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Seven TED 2013 videos you don’t want to miss

Andraka, the 16-year-old who developed the cancer test, says he might be done with school. Photo: James Duncan Davidson.

These days, it seems even the masses—the Silicon Valley masses, specifically—have an education-focused mindset, and to prove that point, this year’s TED Talks focused on education in particular.

And it wasn’t just the “old guys” talking about data or assessments. Rather, the conference—titled “The Young. The Wise. The Undiscovered.”—highlighted the brilliant minds of some of the most inventive, and just plain genius, high schoolers in the world.

These young participants mingled with the more seasoned education crowd to come up with some groundbreaking ideas.

For example, Freeman Hrabowski, president of the University of Maryland, gave an opening talk that stressed how important it is to keep students inspired. One way to do this, he said, is through collaboration.“If a student has a sense of self, it’s amazing how their dreams and values can make all the difference in the world,” he said.

Yet, Sugata Mitra, an educational researcher and winner of the 2013 TED Prize, said that schools are “broken” and “obsolete” as we know them.

“It’s called the bureaucratic administrative machine,” Mitra said. “In order to have that machine running, you need to have lots and lots of people. They made another machine to produce those people. It’s called ‘the school.’ The schools would produce the people, who would then become parts of the bureaucratic administrative machine.”

Mitra put a computer in the slums of New Delhi to see if children would explore the computer and teach themselves—which they did, he said. He’s now looking for funding to build a school in the cloud.

“We need to look at learning as the product of educational self-organization. If you allow the educational program to self-organize, then learning emerges. It’s not about making learning happen; it’s about letting it happen,” he said.

Sandwiched between these two talks were the stars of TED 2013: the young innovators. From developing a low-cost test to detect pancreatic cancer, to being the youngest person to achieve fusion, these kids truly are the future … and many say they might never go back to school, which begs the question: Does Mitra have a point?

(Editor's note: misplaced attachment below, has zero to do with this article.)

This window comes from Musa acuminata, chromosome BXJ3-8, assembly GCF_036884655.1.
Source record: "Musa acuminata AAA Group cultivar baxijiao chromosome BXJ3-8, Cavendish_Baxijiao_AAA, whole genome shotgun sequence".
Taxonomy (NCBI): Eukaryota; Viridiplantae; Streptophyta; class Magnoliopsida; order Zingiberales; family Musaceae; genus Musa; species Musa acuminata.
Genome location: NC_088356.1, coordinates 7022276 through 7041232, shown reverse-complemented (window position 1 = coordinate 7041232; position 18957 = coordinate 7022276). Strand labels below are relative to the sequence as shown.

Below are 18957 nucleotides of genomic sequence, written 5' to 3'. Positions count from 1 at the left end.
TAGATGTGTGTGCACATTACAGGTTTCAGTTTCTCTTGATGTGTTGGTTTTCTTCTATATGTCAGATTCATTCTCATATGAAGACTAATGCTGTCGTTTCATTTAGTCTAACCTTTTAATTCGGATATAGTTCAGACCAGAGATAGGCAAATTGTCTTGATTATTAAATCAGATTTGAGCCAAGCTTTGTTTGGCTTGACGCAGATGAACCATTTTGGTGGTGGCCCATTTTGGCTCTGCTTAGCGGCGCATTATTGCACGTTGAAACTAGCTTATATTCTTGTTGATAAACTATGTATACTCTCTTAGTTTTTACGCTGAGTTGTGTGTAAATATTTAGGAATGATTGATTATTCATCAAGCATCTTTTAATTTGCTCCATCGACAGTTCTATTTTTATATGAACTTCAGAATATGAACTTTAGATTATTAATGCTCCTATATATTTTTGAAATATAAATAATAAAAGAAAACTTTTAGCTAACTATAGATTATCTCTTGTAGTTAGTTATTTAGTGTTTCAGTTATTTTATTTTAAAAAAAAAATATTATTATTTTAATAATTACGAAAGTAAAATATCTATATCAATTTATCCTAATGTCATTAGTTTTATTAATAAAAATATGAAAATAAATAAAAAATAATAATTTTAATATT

(Next page: The seven videos you shouldn’t miss)

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eSchool News March 2013

Top News
Why international tests are wrong
International comparisons misrank U.S. students, a new report says—and this has important implications for U.S. policy.

Technologies
Nanotechnology coming to high school
Some Illinois students will have a chance to study nanotechnology in a special lab featuring equipment that typically isn’t seen in high schools.

Best Practices
Schools confront digital textbook challenges
Accessibility is one of many hurdles to using e-textbooks; here’s how some forward-thinking districts are overcoming these.

Curriculum
U.S. honors digital learning
Customized ed-tech plans and a new open online course for educators were among the highlights of Digital Learning Day.

Tech classes linked with better achievement
Robotics on the rise in schools
Sign of the times: There are now more robotics teams than varsity boys’ ice hockey teams in Minnesota high schools.

Leadership
Beyond 1-to-1 computing: Time for a new approach

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Become a Web Teacher: An Introductory Video

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WebTeach.com is a cloud-based teaching platform designed to empower educators and learners of all ages and stages. Participants can create and engage in best of class education experiences that can take place anywhere, anytime using virtually any web enabled device. WebTeach.com offers a straight forward approach to the sharing of knowledge making it an ideal tool for both teachers and students by allowing them to manage their own learning opportunities.

This video provides an overview of the features and benefits available for WebTeachers who decide:

• What subjects to teach

• When and how often you to teach

• How many students  to teach at one time   (1,2,25?)

• How much you want to charge

WebTeach.com’s cloud base solution is available at no cost to WebTeachers.  Functionality includes:

• Interactive whiteboards

• Screenshare documents, websites and apps

• Video + audio chat

• Record / review sessions

• Comprehensive dashboard

• Cloud storage for sessions

For more information visit www.webteach.com.